Report: VW invests in novel energy storage company QuantumScape and its solid-state “All Electron Battery”
09 December 2014
Bloomberg recently reported that the Volkswagen Group has made an investment in QuantumScape, a Silicon Valley stealth startup commercializing a novel solid-state energy storage technology—the “All-Electron Battery” (AEB), originally developed at Stanford and supported by the US Department of Energy’s (DOE) ARPA-E BEEST program (earlier post), as noted by Katie Fehrenbacher at GigaOM.
Volkswagen executives have been hinting for awhile now about taking a different approach to high-energy-density electrical storage for long-range electric vehicles than the more “conventional” next-generation Li-ion or Li-metal battery pathways. Volkswagen at this point is steadfastly returning official “No comments” to questions here in the US and in Germany about the veracity of the Bloomberg report. However, if the Group has indeed taken a position in QuantumScape with the intention of supporting the development of the AEB for vehicle applications, that would certainly qualify as “a different approach.” In the AEB, energy storage is via the movement of electrons in bulk rather than ions (as in Li-ion batteries) and uses electron/hole redox instead of capacitive polarization of a double-layer (e.g., conventional capacitors).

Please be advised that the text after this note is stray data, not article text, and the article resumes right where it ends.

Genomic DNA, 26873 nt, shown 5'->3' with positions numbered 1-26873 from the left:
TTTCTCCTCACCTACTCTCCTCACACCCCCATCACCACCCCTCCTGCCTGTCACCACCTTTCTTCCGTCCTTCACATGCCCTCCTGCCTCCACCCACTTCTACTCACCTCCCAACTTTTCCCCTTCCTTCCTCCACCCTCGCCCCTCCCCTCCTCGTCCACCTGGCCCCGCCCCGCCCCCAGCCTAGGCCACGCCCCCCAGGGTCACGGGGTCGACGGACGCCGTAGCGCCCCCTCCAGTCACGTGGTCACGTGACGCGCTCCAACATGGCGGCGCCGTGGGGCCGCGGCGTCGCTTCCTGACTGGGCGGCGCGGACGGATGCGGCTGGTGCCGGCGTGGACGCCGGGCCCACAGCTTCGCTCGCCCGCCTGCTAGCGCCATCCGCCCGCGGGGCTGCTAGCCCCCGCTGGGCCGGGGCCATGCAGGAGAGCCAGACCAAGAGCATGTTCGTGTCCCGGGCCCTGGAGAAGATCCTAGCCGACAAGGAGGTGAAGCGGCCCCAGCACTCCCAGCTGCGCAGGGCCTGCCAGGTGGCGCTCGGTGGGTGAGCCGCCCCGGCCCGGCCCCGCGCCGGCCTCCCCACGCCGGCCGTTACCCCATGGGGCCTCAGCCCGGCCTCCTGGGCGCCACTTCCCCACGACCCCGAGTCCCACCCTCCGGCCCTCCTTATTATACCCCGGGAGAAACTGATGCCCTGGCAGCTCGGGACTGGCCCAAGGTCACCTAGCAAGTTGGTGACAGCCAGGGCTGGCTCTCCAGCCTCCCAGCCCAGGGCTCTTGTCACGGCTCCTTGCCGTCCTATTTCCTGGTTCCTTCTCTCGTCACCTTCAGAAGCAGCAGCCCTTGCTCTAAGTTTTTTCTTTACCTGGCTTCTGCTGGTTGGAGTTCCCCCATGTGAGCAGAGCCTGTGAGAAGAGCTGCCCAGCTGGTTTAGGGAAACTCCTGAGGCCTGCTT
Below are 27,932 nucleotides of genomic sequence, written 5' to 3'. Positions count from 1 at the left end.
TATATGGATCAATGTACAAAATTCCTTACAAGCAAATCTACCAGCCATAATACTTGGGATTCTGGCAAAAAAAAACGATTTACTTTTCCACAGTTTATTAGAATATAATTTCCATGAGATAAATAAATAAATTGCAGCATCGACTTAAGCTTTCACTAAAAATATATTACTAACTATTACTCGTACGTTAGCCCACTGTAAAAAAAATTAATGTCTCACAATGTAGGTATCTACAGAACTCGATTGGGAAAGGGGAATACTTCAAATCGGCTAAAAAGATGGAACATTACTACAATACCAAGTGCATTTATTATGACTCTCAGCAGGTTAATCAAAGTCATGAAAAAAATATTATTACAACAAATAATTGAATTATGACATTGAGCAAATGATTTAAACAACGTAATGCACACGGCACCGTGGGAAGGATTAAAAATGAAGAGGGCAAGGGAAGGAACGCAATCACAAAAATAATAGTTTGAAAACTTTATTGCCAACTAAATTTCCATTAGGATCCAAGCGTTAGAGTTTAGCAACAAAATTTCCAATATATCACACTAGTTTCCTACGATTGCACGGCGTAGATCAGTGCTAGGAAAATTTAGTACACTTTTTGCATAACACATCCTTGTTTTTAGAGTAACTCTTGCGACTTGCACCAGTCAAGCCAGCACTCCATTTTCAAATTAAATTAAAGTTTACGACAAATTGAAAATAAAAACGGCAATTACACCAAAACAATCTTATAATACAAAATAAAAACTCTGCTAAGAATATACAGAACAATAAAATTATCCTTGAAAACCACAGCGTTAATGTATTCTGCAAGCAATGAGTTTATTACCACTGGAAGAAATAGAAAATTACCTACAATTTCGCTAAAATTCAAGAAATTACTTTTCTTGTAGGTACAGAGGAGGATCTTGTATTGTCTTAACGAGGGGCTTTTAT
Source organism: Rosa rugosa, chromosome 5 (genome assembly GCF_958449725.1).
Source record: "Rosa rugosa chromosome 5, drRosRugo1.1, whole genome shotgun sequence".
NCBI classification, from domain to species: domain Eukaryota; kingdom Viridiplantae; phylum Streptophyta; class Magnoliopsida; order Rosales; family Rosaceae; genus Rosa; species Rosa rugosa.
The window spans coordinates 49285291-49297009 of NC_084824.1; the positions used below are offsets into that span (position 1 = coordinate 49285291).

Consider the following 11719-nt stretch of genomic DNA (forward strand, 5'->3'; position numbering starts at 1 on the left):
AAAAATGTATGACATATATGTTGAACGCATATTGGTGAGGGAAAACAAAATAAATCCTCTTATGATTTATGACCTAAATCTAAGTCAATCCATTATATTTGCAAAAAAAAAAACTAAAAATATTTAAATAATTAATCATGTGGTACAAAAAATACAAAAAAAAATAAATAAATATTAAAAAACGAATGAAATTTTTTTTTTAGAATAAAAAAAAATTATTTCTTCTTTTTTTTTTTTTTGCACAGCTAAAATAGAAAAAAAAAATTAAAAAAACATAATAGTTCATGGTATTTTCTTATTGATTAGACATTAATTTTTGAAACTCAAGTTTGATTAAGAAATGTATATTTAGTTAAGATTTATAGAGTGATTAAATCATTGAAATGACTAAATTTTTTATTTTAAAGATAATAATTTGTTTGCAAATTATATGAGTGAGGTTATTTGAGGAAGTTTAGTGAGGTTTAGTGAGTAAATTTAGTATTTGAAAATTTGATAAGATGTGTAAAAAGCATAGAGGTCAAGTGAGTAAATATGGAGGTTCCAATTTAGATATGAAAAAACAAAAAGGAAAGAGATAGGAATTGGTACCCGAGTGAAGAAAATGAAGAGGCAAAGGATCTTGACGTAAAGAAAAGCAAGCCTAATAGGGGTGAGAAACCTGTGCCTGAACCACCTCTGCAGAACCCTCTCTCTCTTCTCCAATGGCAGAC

|Plot of permittivity (ε) and dielectric breakdown (Ebd) for a range of materials including the AEB as originally targeted by the Stanford engineering team in 2010. Corresponding gravimetric densities at top. Advanced experimental Li-sulfur batteries have shown volumetric densities in the range of 400 Wh/L, while Li-air batteries theoretically could have volumetric capacities of ~1500 Wh/L—i.e., roughly the same as the target. Source: Stanford. Click to enlarge.|
The “All Electron Battery” the Stanford engineering team set out to develop represented “a completely new class of electrical energy storage devices for electric vehicles that has the potential to provide ultra-high energy and power densities, while enabling extremely high cycle life.”
Electrons are lighter and faster than the ion charge carriers in conventional Li-ion batteries. Because the technology relies on electrical energy stored as electrons rather than ions, small and light devices with high storage capacities are possible. Furthermore, electron transport allows for fast charge and discharge.
Further, the technology uses a novel architecture that has potential for very high energy density because it decouples the two functions of capacitors: charge separation and breakdown strength. This increases both the life of the battery and the amount of energy it can store. The battery could be charged 1000s of times without showing a significant drop in performance.
In 2010 (also the year QuantumScape was founded), ARPA-E awarded Stanford, with Honda and Applied Materials as project partners, $1,498,681 for a two-year project to further the AEB.